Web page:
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Zimbabwe Changes Media, Security Laws

Zimbabwean President Robert Mugabe has approved two changes in both the media and security laws of the country ahead of this year’s general elections. The changes came after both the ZANU-PF government and the opposition agreed on the changes at the deadlocked but ongoing Southern African Development Community (SADC)-backed talks. The talks are aimed at resolving Zimbabwe’s economic and political crisis. Some political analysts believe the changes, described by many as draconian, are a little too late to make any significant impact in the March 2008 elections.

Tendai Biti is the General Secretary of the opposition Movement for Democratic Change (MDC). He tells reporter Peter Clottey from the capital, Harare that the MDC forced President Mugabe to make the changes.

“Mugabe is not changing the law, the laws are being changed as a result of negotiations that have been taking place between the MDC and the ZANU-PF in the first eight months. So it’s not that Mugabe is doing that voluntarily, it is as a result of the SADC-sponsored dialogue that has been taking place,” Biti pointed out.

He stressed the changes would not have any significant impact in the general elections.

“The changes would not have an impact on the elections. It is too early to judge the efficacy of these reforms because the election is too, too close by. So they would not have any impact on the elections,” he maintained.

Biti said it is the opinion of the opposition MDC that the country is not ready for this year’s elections.

“ That is correct. That is why the talks are deadlocked. The talks are deadlocked because the opposition is saying the country is not ready for an election. If you have an election now it is as good as it is stolen, and that is the point we are making,” Biti noted.

He denied the opposition MDC has refused to compromise with the ruling ZANU-PF government to help revitalized the stalled talks.

“The MDC has been compromising. When you are negotiating, you don’t get everything you want. So we’ve been compromising all the way. That is why we’ve gotten here. But there is a certain level we can’t go under. The single, one thing we can’t go under is to be denied a constitution, a new constitution. There is no crisis in the world, which has not been negotiated and resolved through a constitutional dialogue and a constitutional settlement… and remember this is a constitution that has been signed. What’s wrong in making it into a law? And if you are worried about the timing and if you are worried that you don’t have time to consult, then enact it now and deal with the issues of consultations after the election. That is the simple point we have been making to President Mugabe,” he said.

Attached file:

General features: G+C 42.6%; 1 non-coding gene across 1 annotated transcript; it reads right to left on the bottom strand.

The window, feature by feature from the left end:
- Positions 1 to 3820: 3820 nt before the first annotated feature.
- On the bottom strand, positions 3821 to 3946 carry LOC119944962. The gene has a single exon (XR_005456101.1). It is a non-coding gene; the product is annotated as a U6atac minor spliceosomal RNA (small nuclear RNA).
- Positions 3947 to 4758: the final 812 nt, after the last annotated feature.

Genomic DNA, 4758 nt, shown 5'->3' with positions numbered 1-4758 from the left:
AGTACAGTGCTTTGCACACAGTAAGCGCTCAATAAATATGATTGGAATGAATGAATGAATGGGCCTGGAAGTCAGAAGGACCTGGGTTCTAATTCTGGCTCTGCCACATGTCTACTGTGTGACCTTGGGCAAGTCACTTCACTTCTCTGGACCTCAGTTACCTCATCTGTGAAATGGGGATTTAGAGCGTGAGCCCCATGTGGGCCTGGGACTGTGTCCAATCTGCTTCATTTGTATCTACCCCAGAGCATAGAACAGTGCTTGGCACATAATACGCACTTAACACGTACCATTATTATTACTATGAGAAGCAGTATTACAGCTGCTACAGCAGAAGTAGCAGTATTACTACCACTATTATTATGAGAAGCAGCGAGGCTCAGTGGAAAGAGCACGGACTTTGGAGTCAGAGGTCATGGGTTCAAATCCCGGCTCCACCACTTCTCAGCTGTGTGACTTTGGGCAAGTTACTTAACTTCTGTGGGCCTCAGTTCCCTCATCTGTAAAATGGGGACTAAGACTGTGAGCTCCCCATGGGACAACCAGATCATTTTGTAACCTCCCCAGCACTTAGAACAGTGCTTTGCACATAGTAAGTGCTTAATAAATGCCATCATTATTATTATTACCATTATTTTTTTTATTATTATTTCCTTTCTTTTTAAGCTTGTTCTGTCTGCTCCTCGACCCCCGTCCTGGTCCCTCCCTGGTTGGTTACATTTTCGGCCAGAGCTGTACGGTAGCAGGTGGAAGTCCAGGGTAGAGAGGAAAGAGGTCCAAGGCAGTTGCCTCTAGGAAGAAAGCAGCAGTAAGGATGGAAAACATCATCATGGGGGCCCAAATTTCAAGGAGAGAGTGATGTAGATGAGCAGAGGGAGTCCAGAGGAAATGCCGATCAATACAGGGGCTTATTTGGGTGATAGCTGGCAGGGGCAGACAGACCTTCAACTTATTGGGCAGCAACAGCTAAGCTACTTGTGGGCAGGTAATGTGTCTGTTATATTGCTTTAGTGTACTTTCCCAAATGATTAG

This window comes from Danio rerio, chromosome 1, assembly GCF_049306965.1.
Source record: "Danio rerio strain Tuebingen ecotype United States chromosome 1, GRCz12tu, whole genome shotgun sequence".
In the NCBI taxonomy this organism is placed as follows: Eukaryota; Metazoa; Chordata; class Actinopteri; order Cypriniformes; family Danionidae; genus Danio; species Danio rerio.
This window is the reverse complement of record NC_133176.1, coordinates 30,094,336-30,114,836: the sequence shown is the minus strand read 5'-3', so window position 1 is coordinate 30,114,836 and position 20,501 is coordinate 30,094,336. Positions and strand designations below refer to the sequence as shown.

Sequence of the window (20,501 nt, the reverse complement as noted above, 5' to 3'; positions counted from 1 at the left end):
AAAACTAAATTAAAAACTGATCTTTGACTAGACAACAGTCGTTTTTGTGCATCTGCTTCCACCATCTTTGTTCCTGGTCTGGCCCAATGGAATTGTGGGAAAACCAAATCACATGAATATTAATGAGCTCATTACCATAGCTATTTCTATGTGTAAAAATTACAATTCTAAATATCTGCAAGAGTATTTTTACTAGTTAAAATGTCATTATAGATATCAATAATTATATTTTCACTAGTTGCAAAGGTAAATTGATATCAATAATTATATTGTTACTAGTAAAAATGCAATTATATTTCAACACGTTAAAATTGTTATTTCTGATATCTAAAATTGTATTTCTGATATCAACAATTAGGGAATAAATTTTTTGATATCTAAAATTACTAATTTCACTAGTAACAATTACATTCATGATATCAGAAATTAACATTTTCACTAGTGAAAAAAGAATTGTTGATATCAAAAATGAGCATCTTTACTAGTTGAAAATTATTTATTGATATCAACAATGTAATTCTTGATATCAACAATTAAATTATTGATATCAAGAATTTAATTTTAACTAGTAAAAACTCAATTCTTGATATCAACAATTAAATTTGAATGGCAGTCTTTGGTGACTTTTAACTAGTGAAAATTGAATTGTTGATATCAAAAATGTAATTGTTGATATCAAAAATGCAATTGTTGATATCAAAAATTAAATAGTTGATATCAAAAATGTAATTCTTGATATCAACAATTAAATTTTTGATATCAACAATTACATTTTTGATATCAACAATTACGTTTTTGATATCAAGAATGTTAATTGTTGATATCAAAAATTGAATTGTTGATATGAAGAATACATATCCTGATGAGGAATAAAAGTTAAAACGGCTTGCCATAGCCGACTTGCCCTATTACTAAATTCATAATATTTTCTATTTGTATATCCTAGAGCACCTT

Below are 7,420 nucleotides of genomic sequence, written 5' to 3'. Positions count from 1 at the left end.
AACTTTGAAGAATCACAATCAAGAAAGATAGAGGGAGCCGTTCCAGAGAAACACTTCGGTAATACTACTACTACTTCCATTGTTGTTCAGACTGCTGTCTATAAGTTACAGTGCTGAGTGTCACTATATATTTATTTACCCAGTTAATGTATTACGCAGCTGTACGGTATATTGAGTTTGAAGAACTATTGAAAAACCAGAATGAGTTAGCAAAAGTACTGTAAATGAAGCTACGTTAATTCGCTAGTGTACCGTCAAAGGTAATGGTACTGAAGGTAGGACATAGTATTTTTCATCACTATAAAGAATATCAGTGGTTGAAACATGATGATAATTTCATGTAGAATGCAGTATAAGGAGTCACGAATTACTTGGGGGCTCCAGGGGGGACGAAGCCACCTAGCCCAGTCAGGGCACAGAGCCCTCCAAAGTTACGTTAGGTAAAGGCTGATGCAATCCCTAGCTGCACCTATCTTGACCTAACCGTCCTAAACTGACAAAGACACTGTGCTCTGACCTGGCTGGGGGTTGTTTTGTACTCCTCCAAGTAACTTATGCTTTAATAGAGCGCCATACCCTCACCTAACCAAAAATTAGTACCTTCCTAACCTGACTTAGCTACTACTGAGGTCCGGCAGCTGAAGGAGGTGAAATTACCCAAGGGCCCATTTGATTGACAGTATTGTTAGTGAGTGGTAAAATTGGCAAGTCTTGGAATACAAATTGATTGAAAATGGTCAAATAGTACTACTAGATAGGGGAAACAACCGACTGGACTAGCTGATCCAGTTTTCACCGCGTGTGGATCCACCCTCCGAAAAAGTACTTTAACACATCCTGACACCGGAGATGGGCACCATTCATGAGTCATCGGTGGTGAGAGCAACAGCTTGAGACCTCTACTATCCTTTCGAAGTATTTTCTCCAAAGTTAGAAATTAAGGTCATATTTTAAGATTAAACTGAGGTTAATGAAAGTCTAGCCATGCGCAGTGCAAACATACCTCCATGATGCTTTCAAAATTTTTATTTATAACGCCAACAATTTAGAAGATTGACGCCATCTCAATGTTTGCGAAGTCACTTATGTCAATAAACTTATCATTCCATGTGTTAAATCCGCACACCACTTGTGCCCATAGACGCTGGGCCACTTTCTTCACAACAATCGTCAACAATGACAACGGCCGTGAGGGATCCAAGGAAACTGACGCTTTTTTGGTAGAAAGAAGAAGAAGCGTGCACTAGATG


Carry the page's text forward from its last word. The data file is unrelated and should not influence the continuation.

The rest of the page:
Biti said it would be unfortunate for anyone to suggest to the MDC to compromise on its demand for a new constitution.

“It is a stupid opinion and it is a foolish opinion and we are not going to do that. The constitution is fundamental to the crisis in Zimbabwe. At the epicenter of the crisis we’ve had in Zimbabwe is the issue that we don’t have the constitution. Any crisis that you have had whether in South Africa, Namibia, whether it is Zimbabwe, whether it is Rhodesia you start with the constitution, you resolve constitutional issues. So to say forgo the issues of the constitution is to say forgo the issue of the Zimbabwe crisis. That is why I’m saying any suggestion that for us to abandon our demand on the constitution is foolish,” Biti said.